The following is a response to Professor Mike Oliver’s post of 5th June, 2015, with introduction by Dave Nicholls, “The Social model of Disability and Physiotherapy: Reflections from Mike Oliver.” I was delighted to see some work from another non-physiotherapist on this site. While I am always excited to read posts by people who would change physical therapy from within, I think this must also take place in consultation with those across the floor, so to speak. I’d been getting lonely. I was especially interested to see someone as prominent as Dr. Oliver participate in the dialogue. If there is a unifying approach to disability in the field of disability studies, particularly (but not … [Read more...] about Notes on the Social Model of Disability and Critical Physiotherapy – by Thomas Abrams
Many of you will know of the Social Model of Disability, and some will have followed the work of its founder Mike Oliver. We approached Mike to write a post for criticalphysio blog a few weeks ago. This is Mike's response to the challenge of the social model of physiotherapy for future practice. It's more than thirty years this year since I published a book introducing the social model of disability onto an unsuspecting world (Oliver 1983). The idea behind it stemmed from the Fundamental Principles of Disability document first published in the mid-1970s (UPIAS 1976) which argued that we were not disabled by our impairments by the disabling barriers we faced in society. A couple of years … [Read more...] about The social model of disability and physiotherapy: Some personal reflections from Mike Oliver
For a lot of its advocates, and there are many, pain has become a touchstone for new kind of physiotherapy practice: a more holistic, complex and person-centred practice that is more in tune with the modern face of healthcare; a healthcare where people want more from their health professional than 15 minutes of interferential and a quick manipulation. Some of the pain specialists in our profession are treated like rock stars and their presentations are guaranteed to fill out venues whenever they speak. People like Lorimer Moseley and David Butler have built their careers on bridging the divide between science and practice, the profession and public, and finding ways to make pain … [Read more...] about Pain or suffering?
Here are a few highlights from the web over the last couple of weeks that might be of interest. This Longform article Autobiography of a body tells a really powerful story of a young woman's struggle with sexuality and disability: "Grealy visited the Sex Maniacs’ Ball in London, an annual event hosted by the Outsiders, an organization that promotes sexual freedom for the disabled. There she discovered that her sexuality was “part of something I am, a state of being rather than a state of action. And that’s true whatever my body looks like from the outside.” This piece from The Washington Post, features Sam Tsemberis, a psychologist whose radical solution to the problem of … [Read more...] about Critical physiotherapy – best of the web update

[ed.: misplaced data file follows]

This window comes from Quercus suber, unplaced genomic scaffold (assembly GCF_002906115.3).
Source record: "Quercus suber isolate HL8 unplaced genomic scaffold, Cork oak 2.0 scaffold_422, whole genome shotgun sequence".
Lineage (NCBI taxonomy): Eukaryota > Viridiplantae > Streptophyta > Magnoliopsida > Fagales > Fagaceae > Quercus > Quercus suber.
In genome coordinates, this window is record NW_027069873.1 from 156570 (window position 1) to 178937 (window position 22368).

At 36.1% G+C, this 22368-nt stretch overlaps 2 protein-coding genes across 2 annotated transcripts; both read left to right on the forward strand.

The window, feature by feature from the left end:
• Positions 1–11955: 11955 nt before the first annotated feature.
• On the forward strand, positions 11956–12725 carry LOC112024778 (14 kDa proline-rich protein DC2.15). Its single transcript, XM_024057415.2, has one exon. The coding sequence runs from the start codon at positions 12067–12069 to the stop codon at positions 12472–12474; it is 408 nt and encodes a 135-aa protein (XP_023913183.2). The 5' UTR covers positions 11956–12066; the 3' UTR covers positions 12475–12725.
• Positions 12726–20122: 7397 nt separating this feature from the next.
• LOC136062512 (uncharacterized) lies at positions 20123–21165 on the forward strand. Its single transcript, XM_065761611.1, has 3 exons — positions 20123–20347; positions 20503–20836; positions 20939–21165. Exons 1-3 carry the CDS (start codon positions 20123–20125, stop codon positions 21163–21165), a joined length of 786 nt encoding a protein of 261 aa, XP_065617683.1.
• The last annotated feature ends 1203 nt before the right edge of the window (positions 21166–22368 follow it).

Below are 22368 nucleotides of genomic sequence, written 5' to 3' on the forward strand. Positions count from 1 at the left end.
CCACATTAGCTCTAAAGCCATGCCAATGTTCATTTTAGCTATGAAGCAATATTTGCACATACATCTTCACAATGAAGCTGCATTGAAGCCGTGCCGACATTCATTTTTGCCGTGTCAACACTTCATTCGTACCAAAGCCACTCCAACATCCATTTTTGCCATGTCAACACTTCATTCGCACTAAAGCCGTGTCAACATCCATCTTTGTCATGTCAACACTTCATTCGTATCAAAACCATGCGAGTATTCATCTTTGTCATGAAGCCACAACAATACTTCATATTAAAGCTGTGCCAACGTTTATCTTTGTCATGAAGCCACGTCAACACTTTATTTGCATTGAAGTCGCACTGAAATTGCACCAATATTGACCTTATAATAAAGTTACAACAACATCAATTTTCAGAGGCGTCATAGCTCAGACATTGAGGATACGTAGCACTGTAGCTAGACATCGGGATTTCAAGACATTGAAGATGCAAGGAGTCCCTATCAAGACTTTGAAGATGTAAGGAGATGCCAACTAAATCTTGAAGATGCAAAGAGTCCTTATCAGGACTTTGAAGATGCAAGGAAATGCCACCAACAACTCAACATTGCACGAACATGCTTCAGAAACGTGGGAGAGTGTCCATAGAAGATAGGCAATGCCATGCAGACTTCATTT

I had an absolute whirlwind day at the first day of the WCPT Congress in Singapore, starting at 7am with the Mental Health networking session and finally heading back to the hotel at 11.30pm from the @PTpubnight at the Berlin Bar. The best way to catch some of the feeling of being here is through twitter – have a look at the hashtag #WCPT2015 for dips into most of the sessions plus some social snippets as well. The overwhelming feeling here is that it is wonderful to be in such a global environment with delegates being able to learn from each other and constantly challenge local assumptions we make about what it is to ‘be a physiotherapist’. What follows are some personal highlights from … [Read more...] about World Confederation of Physical Therapy Congress 2015
Each day over the next week I'll post up an abstract for a paper being presented by a member of the Critical Physiotherapy Network at the In Sickness and In Health conference in Mallorca in June 2015. (You can find more information on the conference here.) The role of families in paediatric physiotherapy: a critical analysis. By Clarissa A.C: Araujo & Berta Paz Lourido In Spain, the early intervention services are addressed to the health care of children from 0 to 6 years old with developmental disorder or disability, as well as their families. In this study we present part of the results of a broader research project conducted in Majorca (Balearic Islands, Spain) with the aim of … [Read more...] about The role of families in paediatric physiotherapy: a critical analysis
The celebrated New York City street photographer Flo Fox is partially blind, has lung cancer and has been living with multiple sclerosis since the age of 30. In a wheelchair since 1999 and unable to handle her camera on her own, she needs help – from her attendants, friends, even passersby – to take photographs. Amazingly, Fox not only remains humorous and energetic, she has also retained her keen sense for reframing moments, people and places in an endlessly chronicled city, bringing surprising new life to her subjects. Intimately shot with a focus on how Fox navigates the streets of New York City, Riley Cooper’s short documentary was a festival favourite in 2012, taking home … [Read more...] about The remarkable Flo Fox